RSSL has recently installed and validated new equipment for detecting impurities in the production of raw materials that contain amino acids
The equipment is suited to analysis conforming to European Pharmacopoieal method 2.2.56, which was adopted in 2014.
Impurities have the potential to compromise the safety and efficacy of any medicine formulated with amino acids. A wide range of potential impurities exist and it is the so-called ninhydrin-positive substances (NPS) – a heterogenous group of known and unknown compounds - that this new equipment is dedicated to detecting.
RSSL uses ion chromatography to separate out the components of the test sample, and the IC technology is permanently linked to a reactor unit, in which ninhydrin is introduced, before passing the reagant compounds to a UV detection system. The detector is set to record primary and secondary amines, which absorb at different wavelengths in the UV spectrum (570nm and 440nm respectively). The test is sensitive to impurities at a threshold of 0.05%, as required by the EP monograph, and capable of determining whether the overall impurity level exceeds the limit of 0.5%.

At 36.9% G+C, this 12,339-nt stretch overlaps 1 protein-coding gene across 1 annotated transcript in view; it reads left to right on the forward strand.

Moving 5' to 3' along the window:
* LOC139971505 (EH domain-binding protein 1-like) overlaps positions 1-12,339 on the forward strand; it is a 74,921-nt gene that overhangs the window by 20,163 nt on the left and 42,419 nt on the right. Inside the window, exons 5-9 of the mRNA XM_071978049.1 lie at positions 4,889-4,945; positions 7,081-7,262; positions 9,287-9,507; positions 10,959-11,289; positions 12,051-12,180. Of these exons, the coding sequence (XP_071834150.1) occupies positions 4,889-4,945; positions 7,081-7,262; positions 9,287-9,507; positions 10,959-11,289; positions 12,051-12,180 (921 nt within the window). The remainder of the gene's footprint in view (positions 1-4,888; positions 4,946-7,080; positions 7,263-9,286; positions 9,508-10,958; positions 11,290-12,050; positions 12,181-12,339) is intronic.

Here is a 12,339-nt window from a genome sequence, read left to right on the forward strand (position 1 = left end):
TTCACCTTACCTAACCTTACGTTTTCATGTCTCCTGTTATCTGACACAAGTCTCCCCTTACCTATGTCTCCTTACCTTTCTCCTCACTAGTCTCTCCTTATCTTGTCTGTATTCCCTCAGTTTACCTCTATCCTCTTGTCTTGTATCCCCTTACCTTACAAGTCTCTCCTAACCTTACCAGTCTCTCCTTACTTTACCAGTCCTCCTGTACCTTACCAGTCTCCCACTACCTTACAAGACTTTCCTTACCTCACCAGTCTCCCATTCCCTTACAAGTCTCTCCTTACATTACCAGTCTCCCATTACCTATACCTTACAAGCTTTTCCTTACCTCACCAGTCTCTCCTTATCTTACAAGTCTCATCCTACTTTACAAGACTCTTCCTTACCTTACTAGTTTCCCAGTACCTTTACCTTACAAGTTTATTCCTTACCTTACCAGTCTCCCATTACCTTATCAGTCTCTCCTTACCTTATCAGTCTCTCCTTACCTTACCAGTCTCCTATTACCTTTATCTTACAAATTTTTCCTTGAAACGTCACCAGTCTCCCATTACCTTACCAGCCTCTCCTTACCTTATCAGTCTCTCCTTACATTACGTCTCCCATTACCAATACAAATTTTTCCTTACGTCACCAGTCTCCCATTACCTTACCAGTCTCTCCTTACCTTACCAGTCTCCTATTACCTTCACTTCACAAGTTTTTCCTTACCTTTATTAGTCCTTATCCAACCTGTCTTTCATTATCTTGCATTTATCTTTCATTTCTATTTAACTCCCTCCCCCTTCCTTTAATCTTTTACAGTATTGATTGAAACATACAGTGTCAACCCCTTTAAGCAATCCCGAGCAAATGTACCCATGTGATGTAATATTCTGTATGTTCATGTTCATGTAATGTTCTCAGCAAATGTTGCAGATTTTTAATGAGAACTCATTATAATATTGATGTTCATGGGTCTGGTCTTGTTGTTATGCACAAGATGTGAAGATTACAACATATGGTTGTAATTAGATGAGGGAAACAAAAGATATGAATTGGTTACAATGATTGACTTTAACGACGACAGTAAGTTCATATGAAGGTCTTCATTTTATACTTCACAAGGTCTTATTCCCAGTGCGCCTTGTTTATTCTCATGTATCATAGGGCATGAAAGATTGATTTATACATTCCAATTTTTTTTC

"This equipment is dedicated to this single task of detecting impurities in amino acids," notes Ian Burrus who heads the service for RSSL. "It can also perform the ammonium standard test, as well as detecting the NPS, so gives our customers the assurance that the raw materials they are using are as pure as they can be. Many customers ask us to perform a verification step with their test material to demonstrate that the test is appropriate for their samples and we are happy to do this, as well as performing full-scale validation if required. Having this capability at RSSL further extends the range of GMP services that we can offer to the pharmaceutical and bio-pharmaceutical sectors.”